Fragile X Program
Parent and Family Resources
- National Fragile X Foundation is an excellent source of information and support for families with children who have fragile X syndrome.
- Childhood Apraxia of Speech Association of North America (CASANA) is a national non-profit organization committed to advocating the needs and interest of children and families affected by apraxia(the inability or impaired ability to perform task or movements).
The FRAXA Research Foundation provides support for families and raises awareness of fragile X syndrome. In addition, this non-profit organization funds grants for research that examines treatments and finding a cure for fragile X syndrome.
The Fragile X Clinic and Research Consortium (FXCRC) is comprised of researchers and providers at fragile X clinics located throughout the United States and Canada. The FXCRC has developed consensus documents for various issues seen in fragile X syndrome, including hyperarousal, medications, toileting, and educational guidelines.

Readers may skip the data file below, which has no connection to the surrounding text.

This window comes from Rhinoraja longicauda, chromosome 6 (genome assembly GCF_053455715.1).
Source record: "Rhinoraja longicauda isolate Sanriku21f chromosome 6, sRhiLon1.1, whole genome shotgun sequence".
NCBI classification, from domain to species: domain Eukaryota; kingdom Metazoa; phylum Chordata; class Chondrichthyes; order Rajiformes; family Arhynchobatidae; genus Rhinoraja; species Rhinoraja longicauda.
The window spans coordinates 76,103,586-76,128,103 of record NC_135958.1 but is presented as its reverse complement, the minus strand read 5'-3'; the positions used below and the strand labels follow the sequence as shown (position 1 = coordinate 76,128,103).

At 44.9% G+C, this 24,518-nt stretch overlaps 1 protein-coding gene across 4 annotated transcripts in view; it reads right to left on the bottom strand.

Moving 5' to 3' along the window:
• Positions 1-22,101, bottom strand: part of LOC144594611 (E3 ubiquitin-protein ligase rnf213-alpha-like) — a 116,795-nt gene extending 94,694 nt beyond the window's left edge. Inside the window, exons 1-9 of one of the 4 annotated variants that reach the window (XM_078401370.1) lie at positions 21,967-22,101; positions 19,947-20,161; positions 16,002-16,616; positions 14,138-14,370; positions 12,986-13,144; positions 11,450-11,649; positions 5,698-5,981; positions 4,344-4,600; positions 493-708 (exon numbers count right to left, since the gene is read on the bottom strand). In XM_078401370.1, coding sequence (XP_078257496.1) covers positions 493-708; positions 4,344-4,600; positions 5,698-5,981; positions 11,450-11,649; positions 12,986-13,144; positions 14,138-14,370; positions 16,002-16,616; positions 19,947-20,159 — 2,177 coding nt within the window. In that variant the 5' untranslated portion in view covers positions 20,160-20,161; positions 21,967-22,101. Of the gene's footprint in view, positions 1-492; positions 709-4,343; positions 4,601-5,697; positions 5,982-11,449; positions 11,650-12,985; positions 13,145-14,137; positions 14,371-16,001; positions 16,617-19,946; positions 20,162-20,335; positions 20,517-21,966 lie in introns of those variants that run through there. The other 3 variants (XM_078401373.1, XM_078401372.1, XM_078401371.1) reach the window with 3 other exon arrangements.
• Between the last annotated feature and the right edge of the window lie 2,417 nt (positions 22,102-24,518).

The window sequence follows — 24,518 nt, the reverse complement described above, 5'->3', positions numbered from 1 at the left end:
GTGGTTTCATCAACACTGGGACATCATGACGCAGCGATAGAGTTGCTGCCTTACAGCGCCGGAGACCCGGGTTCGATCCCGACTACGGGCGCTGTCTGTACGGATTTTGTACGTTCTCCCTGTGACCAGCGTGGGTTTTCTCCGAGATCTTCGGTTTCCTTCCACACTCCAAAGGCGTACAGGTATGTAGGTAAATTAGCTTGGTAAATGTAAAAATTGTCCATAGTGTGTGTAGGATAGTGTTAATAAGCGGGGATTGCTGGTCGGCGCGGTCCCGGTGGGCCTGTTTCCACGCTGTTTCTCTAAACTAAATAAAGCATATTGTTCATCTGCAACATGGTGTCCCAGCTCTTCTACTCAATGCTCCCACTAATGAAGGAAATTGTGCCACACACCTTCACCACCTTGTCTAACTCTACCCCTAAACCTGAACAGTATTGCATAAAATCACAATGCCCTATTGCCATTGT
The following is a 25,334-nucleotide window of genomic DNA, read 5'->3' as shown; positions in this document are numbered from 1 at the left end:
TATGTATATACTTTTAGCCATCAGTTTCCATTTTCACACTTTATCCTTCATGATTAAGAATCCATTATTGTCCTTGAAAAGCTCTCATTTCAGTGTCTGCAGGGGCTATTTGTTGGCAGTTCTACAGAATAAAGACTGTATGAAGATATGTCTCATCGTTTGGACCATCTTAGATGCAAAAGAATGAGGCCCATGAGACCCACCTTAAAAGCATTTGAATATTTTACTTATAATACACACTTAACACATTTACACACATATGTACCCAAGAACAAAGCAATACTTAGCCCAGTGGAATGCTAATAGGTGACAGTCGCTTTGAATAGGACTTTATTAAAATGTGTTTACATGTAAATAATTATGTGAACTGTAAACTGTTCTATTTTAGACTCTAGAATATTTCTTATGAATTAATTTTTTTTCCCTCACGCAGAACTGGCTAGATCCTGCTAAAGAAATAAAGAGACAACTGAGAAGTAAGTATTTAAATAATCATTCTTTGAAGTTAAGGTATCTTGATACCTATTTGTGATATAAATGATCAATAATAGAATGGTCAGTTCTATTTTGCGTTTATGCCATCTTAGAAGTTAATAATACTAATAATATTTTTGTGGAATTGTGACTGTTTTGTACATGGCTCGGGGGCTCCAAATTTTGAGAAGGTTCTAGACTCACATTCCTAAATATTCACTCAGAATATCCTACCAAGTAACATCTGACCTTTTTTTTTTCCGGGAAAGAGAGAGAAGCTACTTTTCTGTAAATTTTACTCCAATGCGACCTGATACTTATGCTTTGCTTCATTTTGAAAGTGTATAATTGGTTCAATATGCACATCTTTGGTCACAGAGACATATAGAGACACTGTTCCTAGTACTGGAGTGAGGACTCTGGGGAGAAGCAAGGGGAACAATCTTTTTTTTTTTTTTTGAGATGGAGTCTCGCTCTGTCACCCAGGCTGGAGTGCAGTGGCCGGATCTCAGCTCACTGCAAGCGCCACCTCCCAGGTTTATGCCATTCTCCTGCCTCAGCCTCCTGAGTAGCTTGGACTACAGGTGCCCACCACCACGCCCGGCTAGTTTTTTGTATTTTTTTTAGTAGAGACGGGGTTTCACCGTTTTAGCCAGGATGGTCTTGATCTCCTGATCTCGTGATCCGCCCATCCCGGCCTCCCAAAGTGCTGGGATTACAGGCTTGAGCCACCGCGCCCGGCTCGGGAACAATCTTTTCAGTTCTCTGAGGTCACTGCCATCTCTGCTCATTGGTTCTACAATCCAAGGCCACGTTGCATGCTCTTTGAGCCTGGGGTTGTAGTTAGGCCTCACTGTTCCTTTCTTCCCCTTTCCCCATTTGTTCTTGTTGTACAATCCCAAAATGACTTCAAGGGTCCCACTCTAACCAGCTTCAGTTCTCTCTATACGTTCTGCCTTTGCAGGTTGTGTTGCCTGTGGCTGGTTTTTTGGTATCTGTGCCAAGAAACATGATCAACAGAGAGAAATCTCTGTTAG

The Fragile X Program at Boston Children's Hospital works closely with a number of LINKS (Linking Individuals Nationally in Knowledge and Support) groups in New England. LINKS groups are associated with the National Fragile X Foundation.
Children With Fragile X Syndrome: A Parent's Guide by Jayne Dixon Weber is one book recommended by parents of children with Fragile X syndrome
“Lessons from Fragile X Regarding Neurobiology, Autism, and Neurodegeneration” by Randi Hagerman is a scholarly article published in the Journal of Developmental and Behavioral Pediatrics
The National Society of Genetic Counselors (NSGC) also has an article entitled "Genetic Counseling for Fragile X Syndrome: Updated Recommendations of the National Society of Genetic Counselors”, which is available through their website,www.nsgc.org under Practice Guidelines. Your doctor or genetic counselor may have additional resources for you as well.
- The Autism Consortium may have additional resources that are helpful for some individuals with fragile X syndrome.